Elizer’s life eventually becomes a routine day in and day out.His day basically consists of getting up, eating, going to work, eating dinner, having roll call at night, and then going back to bed. It might as well have been a robot living his life. “The bell. Already we must separate, go to bed. Everything was regulated by the bell. It gave me orders, and I automatically obeyed them. I hated it. Whenever I dreamed of a better world, I could only imagine a universe with no bells.” (pages 69-70) This really shows you what kind of privileges we have in our “normal” lives, and what life was like in the camps.
Eventually the front moves too close to the camps. The Germans then get scared, liquidate the camps, and move the prisoners elsewhere. Although it seems that hope would be pretty high at this point, since the prisoners could hear the Americans quite near, it wasn’t. The prisoners had already been through so much that all of their hope of ever getting out of those death camps was drained from them. Now they were just along for the ride. At one point the prisoners are shoved into big caravans. Although they should be fearing for their lives and grieving for the dead, they were not. They were almost the opposite. Whenever the caravans stopped for supplies, the Germans would open the carts and empty out the dead bodies. “The living rejoiced. There would be more room… ‘Here’s one! Take him!’ They undressed him, the survivors avidly shoving out his clothes, then two ‘grave diggers’ took him, one by the head and one by the feet, and threw him out of the wagon like a sack of flour.” (page 94) What a time this must have been. When you were happy when someone died. Though one person lost their life, at least life was a little better for you. You had more room.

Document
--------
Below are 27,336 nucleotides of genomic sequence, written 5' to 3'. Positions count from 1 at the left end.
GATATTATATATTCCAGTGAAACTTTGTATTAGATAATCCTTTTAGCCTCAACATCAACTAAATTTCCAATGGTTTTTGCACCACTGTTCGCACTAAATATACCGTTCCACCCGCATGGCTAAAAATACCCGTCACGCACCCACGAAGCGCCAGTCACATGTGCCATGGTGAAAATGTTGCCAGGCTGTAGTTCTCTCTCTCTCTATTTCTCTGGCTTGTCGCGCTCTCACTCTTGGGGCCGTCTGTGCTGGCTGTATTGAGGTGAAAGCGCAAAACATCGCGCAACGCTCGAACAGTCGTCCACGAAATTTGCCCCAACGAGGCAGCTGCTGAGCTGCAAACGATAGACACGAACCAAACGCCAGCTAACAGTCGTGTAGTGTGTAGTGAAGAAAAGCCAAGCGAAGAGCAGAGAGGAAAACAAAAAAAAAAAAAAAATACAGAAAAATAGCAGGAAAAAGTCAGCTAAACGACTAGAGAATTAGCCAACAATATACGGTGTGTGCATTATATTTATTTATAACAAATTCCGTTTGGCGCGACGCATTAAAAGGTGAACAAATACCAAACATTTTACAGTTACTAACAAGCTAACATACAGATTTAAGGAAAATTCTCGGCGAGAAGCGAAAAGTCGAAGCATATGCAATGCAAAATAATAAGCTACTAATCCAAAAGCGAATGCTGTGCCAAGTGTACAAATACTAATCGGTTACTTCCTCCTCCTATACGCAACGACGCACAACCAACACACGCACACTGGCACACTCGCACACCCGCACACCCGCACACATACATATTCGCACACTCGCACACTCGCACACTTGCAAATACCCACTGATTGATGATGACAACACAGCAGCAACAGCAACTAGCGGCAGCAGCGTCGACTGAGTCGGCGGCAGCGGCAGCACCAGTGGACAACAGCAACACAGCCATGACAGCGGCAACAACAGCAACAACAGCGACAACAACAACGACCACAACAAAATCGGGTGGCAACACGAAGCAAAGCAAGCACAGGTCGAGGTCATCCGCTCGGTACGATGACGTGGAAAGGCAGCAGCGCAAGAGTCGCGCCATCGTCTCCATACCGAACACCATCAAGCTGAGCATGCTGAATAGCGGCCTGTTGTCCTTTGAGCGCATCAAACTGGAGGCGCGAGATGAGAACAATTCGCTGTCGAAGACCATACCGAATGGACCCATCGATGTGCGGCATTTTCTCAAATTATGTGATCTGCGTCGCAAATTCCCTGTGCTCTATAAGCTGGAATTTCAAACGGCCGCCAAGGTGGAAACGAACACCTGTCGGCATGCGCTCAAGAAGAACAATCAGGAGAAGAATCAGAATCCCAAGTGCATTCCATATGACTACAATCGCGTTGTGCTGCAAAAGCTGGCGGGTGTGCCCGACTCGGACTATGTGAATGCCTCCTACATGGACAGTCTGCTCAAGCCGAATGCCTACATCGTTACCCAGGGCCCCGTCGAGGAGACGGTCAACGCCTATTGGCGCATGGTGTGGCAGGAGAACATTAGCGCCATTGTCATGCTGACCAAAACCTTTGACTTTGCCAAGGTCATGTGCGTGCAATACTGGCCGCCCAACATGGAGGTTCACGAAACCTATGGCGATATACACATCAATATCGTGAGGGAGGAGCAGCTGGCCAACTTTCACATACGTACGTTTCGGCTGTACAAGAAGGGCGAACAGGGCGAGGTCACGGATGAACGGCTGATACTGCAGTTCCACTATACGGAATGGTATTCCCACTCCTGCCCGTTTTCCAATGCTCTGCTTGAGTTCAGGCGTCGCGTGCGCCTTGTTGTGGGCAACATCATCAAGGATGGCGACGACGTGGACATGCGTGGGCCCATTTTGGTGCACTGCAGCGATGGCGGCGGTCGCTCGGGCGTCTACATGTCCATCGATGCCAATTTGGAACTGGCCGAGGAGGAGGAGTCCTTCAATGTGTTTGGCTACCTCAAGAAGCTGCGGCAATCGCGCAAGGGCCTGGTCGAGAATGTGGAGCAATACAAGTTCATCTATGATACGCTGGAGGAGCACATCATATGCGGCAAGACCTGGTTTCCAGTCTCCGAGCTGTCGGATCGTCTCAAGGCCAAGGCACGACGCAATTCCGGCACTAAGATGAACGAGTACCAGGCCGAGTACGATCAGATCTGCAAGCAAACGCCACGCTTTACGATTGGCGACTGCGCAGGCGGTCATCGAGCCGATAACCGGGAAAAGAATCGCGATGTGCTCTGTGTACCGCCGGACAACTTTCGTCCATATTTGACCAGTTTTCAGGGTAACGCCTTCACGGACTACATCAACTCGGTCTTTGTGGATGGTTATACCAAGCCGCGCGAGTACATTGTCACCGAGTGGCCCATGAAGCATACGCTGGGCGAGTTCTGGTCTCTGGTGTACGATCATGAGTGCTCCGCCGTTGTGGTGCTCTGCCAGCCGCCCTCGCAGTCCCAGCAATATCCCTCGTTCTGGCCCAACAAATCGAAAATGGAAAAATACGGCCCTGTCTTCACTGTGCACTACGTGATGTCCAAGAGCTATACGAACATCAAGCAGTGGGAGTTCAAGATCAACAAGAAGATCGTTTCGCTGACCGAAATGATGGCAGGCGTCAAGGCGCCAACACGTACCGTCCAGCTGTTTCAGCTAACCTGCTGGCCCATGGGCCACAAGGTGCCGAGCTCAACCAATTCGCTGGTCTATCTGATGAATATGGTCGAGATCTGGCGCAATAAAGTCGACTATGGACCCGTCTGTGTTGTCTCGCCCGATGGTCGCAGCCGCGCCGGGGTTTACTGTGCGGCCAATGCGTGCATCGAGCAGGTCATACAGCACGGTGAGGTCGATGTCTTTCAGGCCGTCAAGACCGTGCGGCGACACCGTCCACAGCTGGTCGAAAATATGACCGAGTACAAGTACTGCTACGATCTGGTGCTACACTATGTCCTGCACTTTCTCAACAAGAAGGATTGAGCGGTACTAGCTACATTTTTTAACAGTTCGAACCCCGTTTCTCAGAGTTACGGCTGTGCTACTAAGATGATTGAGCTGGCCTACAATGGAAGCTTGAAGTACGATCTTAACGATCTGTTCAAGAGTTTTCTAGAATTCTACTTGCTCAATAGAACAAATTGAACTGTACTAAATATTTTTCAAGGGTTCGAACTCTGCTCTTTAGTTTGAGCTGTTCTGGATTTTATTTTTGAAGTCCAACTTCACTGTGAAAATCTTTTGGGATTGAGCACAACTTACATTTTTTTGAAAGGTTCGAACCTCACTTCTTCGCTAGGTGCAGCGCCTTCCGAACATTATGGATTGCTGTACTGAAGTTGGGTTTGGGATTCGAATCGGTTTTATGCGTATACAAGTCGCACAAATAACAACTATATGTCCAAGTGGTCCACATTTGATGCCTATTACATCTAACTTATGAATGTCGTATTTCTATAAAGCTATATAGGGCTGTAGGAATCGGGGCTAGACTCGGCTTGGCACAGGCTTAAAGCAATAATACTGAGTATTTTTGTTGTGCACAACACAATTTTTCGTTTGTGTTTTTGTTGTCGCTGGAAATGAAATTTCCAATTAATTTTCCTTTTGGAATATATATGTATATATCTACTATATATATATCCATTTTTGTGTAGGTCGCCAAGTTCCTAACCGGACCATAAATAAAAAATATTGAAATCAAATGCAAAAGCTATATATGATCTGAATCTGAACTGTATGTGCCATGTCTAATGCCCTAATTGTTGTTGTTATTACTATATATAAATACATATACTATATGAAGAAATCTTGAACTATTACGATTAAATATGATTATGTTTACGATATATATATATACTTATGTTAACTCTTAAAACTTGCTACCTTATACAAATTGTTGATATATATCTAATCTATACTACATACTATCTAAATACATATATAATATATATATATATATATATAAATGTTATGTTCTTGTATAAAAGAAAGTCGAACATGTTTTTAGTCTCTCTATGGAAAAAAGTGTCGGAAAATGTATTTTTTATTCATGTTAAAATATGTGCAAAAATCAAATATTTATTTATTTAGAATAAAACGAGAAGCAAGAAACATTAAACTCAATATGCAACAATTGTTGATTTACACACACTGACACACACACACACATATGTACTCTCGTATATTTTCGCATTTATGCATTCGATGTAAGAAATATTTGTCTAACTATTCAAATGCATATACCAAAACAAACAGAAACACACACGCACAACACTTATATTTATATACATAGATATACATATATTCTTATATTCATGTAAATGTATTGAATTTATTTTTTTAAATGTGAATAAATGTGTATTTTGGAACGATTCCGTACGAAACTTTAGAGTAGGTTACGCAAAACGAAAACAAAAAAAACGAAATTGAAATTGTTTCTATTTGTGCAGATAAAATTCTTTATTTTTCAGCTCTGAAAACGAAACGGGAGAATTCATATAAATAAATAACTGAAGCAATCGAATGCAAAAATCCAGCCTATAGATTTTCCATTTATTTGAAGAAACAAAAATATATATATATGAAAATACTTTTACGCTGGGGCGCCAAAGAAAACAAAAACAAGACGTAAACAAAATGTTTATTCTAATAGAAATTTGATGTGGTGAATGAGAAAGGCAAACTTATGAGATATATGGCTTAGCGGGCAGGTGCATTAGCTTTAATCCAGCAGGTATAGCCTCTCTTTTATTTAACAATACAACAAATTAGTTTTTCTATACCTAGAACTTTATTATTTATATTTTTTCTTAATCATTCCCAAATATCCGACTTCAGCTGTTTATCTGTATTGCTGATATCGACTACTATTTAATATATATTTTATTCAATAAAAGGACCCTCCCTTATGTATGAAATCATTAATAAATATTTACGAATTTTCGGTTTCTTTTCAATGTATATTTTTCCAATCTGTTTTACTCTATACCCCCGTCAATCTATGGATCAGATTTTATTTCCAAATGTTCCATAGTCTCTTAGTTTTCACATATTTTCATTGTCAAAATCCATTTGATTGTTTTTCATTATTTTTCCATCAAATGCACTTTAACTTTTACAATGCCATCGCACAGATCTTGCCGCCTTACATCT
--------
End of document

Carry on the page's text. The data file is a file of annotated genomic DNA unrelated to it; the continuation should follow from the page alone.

Soon after Elizer gets to the last camp, the front comes in and the prisoners are released. Though the majority of prisoners that entered the camps died, the ones that survived were really dead inside. “Our first act as free men was to throw ourselves onto the provisions. We thought only of that. Not of revenge, not of our families. Nothing but bread.”
Three days after Elizer is liberated, he becomes ill from food poising and is forced into a hospital. He explains, “One day I was able to get up, after gathering all of my strength. I wanted to see myself in the mirror hanging on the opposite wall. I had not seen myself since the ghetto. From the depths of the mirror, a corpse gazed back at me. The look in his eyes, as they stared into mine, has never left me.”Elizer had seen the worst in this short period of just over three years, the period that stuck out in his mind most strongly. He’d seen the worst times, the worst people, the worst everything. Now he saw the worst in himself. He saw a corpse looking back at him. He saw all the anger that has been building up over the years. He’d seen it all, and there was nothing he could do about it. He couldn’t get that period of his life back. He couldn’t get his family, or his emotions back. Everything was killed in the concentration camps, and now he would be forever without them.